I feel sure Michael disapproves of censorship on any grounds. But his comment echoes a complaint that was made over a century ago by Bernard Shaw when he wrote of the play ‘No man with any decency of feeling can sit it out in the company of a woman without being ashamed of the lord-of-creation moral implied in the wager and the speech put into the woman’s own mouth.’ For some people Kate’s final speech is as much of an obstacle to enjoyment of the play as for others are the nationalistic sentiments of the final chorus of Wagner’s Die Meistersinger.
Since Shaw’s time this complaint has been vociferously echoed by feminist critics, and the view that Kate’s long last-act speech of submission to Petruccio forms a deplorable endorsement of patriarchal attitudes towards marriage has been reflected in numerous productions. Michael Bogdanov’s iconoclastic RSC version of 1978 portrayed Petruccio, played by Jonathan Pryce, as a hell-raising bully from the start, emerging drunk from the audience and demolishing the romantic, Italianate set on to which he climbed after a fake tussle with an usherette. Yet at the end, as Paola Dionisotti’s Kate spoke in praise of marriage and offered to place her hand beneath his foot, he writhed in embarrassment. And other inventive directors have attempted to defend Shakespeare from the charge of endorsing misogynistic values to which they themselves cannot subscribe.
In the production now running at the RSC that provoked Billington’s comment, Lucy Bailey seeks to explain Kate’s apparent submission by ascribing it to sheer lust. She was so keen to get her athletic, tattooed Petruccio beneath the sheets of the vast bed that formed the set that as soon as she had spoken her final lines the couple tore off their clothes and descended into copulatory bliss. This was one way of attempting to excuse Shakespeare from belonging to his time.
But there is a simpler one. The shrew story is framed by that of Christopher Sly, the drunken tinker who in the play’s opening scenes is shown being fooled by a lord and his followers into believing that he is himself a lord, that he has a wife who grieves for his loss of memory, and that the travelling players who come conveniently upon the scene will enact the taming story for his personal entertainment. In the version of the play that was printed in the first Folio of 1623 the Christopher Sly framework is abandoned as the play that is being performed for his benefit progresses, and he fades out of the action. But another play based on the story, and possibly on Shakespeare’s own play, printed in 1594, rounds off the story with a final episode in which Sly is carried back on to the stage ‘in his own apparel again’. A tapster wakes him, he calls for more wine, sees that the players are gone, and asks ‘Am not I a lord?’ The tapster disabuses him of his illusions, and Sly says he’s had ‘the bravest dream tonight that ever thou / Heardest in all thy life.’ Now he knows ‘how to tame a shrew’, and he sets off for home confident that he can tame his wife if she angers him.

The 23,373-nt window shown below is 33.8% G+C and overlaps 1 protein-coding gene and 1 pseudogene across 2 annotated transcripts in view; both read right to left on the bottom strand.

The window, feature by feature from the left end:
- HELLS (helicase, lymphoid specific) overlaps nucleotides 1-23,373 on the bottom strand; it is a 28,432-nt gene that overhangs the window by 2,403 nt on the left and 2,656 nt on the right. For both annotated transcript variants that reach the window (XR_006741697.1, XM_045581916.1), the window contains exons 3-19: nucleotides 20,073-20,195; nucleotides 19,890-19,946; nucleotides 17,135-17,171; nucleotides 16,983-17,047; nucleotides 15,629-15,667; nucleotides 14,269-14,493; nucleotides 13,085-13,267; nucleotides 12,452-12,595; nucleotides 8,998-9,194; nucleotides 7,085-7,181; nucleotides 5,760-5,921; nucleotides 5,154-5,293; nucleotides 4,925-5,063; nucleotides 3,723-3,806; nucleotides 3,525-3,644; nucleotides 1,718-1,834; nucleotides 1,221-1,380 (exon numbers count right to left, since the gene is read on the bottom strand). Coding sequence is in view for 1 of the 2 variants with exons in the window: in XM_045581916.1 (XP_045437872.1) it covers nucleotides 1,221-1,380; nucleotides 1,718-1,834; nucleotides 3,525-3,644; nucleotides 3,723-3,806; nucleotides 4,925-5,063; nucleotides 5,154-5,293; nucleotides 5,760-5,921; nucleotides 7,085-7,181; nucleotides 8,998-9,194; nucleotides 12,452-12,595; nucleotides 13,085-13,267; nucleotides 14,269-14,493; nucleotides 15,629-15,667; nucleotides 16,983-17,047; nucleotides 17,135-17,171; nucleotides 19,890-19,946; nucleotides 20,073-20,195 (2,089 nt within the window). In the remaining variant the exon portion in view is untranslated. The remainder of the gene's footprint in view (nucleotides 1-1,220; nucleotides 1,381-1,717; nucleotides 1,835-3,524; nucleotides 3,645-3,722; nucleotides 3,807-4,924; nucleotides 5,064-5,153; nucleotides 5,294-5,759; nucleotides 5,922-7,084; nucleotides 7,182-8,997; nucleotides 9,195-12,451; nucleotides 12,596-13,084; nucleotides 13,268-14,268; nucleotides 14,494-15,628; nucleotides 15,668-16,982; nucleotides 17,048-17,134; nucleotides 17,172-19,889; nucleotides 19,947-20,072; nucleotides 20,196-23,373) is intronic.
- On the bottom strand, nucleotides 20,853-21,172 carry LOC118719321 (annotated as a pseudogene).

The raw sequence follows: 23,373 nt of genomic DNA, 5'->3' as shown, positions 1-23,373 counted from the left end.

Some directors, including Jonathan Miller in both his television version and his RSC production of 1987, in which Fiona Shaw played Kate as an initially neurotic psychopath who finally accepted the status quo as a situation that had to be endured rather than enjoyed, have abandoned the framework altogether. In doing so they have jettisoned some of the play’s finest verse and diminished its imaginative complexity. Most importantly, they have lost a perfect opportunity to redeem Shakespeare from charges of misogyny (supposing they had wished to do so) by presenting the shrew story as a romantic tale of wish fulfilment on the part of Christopher Sly. John Barton did this in his directorial debut at Stratford in 1960. For me this remains the benchmark production. Peter O’Toole and Peggy Ashcroft’s quarrel scenes crackled with wit. The Irish actor Jack McGowran was a credulously volatile Sly. The young Ian Holm played an almost senile Gremio who touched the heart as he said ‘And may not young men die as well as old?’ And Patrick Wymark’s Grumio gave full value to the character’s beautifully shaped prose account of Petruccio’s journey. In the final scene as Petruccio strummed his lute and sang, giving a sense that far more than a hundred crowns hung upon the successful outcome of the wager, we awaited Kate’s entry in delighted anticipation. And finally, as the players packed their costumes and props and wandered back into the night, Sly was left to enjoy the thought that he knew now how to tame a wife.